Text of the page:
Sunday, March 29, 2009
REVIEW: Gertrude Is Gertrude Is Gertrude Is Gertrude
Winter, J. (2009). Gertrude Is Gertrude Is Gertrude Is Gertrude. New York: Atheneum Books
for Young Readers.
Gertrude is Gertrude is Gertrude Is Gertrude (four Gertrudes there) is a biographical picturebook written in the style of, and about, Gertrude Stein. This is a book that needs a lot of background information to get completely. Also, because of it’s prose style, a teacher will need to read this book aloud multiple times (or encourage rereading) to help students get the meaning. (Of course, there’s nothing wrong with just sharing the book for enjoyment of the words and the way they flow either. It all depends on your goal for the day)
With some beautiful lines, this book would be great to accompany sharing some of Stein’s writing.
The illustrations are fun and colorful and compliment the text well. They help to provide a sense of fun and play with perspective.
Activities to do with the book:
After sharing this book, a teacher could encourage students to write freely, whatever thoughts go through their heads.
There are a number of ways a teacher could use this book with larger individual or group projects. A teacher could assign research papers or presentations based on Modernism and the artists and writers of the school (including Gertrude Stein, Alice B. Toklas, Ernest Hemingway, Henri Matisse and Pablo Picasso), their art and the historic events.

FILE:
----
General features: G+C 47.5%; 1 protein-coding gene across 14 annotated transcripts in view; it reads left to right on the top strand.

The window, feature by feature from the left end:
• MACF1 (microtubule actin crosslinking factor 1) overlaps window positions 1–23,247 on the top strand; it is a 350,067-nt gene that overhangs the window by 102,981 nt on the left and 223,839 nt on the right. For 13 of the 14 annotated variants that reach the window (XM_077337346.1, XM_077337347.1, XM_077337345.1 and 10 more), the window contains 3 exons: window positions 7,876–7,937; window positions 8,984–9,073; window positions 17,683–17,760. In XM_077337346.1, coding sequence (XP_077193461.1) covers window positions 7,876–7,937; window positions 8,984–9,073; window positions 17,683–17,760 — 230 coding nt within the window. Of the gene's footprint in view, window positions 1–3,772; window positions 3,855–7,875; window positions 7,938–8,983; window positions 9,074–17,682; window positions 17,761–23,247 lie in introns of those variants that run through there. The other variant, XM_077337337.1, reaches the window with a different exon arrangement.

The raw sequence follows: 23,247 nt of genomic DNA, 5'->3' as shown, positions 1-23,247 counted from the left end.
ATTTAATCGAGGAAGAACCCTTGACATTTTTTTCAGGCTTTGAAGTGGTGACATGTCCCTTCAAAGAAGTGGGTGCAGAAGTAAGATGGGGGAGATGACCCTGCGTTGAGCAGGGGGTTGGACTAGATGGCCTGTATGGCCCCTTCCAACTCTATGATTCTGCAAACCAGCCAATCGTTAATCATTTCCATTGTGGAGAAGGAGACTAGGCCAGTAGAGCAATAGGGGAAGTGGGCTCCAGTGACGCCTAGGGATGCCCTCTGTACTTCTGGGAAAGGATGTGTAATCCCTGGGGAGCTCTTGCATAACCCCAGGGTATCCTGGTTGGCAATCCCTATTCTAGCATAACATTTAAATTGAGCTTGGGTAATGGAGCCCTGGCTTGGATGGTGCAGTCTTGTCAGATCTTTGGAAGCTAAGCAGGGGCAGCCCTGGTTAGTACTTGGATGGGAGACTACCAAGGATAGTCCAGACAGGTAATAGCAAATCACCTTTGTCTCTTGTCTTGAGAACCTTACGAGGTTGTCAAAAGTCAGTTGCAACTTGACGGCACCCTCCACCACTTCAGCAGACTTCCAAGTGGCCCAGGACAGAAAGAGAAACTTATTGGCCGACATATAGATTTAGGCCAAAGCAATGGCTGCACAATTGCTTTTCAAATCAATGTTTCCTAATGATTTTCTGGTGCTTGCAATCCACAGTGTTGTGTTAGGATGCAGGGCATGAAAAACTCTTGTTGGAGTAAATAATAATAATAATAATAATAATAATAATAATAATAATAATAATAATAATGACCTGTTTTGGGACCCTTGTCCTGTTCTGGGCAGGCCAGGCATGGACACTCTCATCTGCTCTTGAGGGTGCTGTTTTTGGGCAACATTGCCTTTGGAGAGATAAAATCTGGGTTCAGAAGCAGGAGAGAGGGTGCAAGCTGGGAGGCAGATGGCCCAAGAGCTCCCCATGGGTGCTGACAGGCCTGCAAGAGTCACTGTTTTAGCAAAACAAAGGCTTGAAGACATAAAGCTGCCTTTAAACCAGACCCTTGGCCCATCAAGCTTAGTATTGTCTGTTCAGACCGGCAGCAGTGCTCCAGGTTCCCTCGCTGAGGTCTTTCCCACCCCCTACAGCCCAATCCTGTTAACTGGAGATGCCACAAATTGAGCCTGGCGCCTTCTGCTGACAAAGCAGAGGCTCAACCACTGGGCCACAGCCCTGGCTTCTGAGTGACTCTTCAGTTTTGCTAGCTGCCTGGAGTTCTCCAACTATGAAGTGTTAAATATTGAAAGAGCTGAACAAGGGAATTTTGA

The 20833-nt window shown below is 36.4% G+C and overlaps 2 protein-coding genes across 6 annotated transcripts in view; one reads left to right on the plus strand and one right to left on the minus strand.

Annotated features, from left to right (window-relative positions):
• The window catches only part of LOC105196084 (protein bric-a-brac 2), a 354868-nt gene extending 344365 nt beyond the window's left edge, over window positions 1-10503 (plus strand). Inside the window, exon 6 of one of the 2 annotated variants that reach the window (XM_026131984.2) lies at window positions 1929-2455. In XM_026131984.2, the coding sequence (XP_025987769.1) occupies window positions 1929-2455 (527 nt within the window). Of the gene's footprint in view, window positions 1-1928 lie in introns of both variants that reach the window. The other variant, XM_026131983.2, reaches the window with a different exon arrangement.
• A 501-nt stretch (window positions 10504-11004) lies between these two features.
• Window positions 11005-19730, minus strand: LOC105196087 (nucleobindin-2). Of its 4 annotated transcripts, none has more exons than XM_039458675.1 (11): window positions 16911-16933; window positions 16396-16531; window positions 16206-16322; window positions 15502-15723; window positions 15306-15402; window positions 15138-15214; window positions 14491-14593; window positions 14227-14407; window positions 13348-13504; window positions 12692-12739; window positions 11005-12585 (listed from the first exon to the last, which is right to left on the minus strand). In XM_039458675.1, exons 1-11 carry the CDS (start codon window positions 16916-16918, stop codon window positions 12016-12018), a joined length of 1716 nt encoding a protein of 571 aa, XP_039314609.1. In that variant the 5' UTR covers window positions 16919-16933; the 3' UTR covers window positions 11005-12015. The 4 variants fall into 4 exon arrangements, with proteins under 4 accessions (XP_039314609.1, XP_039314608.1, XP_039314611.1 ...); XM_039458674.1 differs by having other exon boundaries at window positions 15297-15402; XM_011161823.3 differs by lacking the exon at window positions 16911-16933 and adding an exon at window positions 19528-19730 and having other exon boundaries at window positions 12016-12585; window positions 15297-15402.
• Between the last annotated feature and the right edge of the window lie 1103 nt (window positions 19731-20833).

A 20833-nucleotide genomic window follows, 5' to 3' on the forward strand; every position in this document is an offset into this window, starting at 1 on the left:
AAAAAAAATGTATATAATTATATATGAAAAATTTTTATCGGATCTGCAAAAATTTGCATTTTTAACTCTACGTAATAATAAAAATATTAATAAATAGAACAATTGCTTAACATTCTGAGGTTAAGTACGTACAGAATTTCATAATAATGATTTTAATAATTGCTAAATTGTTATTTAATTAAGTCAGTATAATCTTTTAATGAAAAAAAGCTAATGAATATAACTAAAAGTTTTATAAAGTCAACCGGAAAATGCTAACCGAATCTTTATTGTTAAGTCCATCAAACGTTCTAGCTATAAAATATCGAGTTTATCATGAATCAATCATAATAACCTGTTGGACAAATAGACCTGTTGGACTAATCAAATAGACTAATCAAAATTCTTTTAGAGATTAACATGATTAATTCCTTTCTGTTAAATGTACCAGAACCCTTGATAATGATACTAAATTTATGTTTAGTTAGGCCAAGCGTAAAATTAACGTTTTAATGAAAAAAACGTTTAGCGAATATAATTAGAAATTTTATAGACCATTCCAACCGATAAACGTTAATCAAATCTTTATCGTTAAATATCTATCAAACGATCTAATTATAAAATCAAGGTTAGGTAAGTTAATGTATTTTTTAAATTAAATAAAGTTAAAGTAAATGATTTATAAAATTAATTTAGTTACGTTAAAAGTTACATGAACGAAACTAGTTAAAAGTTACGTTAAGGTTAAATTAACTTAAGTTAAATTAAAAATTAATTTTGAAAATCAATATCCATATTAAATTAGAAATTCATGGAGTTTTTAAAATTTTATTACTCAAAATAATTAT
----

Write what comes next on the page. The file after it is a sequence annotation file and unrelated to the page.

While this book could be used with a number of age groups, if a teacher chooses to share it with the upper grades, at least a few students will assume the unseen narrator is on drugs and the teacher will have to challenge students to think more deeply.
Also, if any teachers out there happen to be as nerdy as me, he or she may want to try having a tea party after sharing this book by taking an hour to two to have the students go to the school library or other homey school space, dress in period clothes (maybe for extra credit) talk about literature and art of the period and maybe even read Stein’s poems and others’ works aloud in small groups.
"And now it's time for tea. Teatime is teatime. And look who's here, in time for tea."
"Pages and pages and pages with words all over the pages. My goodness, what fun. What fun to write whatever words occur."
"You see Miss Gertrude is a genius. And a genius is a genius. So what if no one understands a word she writes. Some day they might."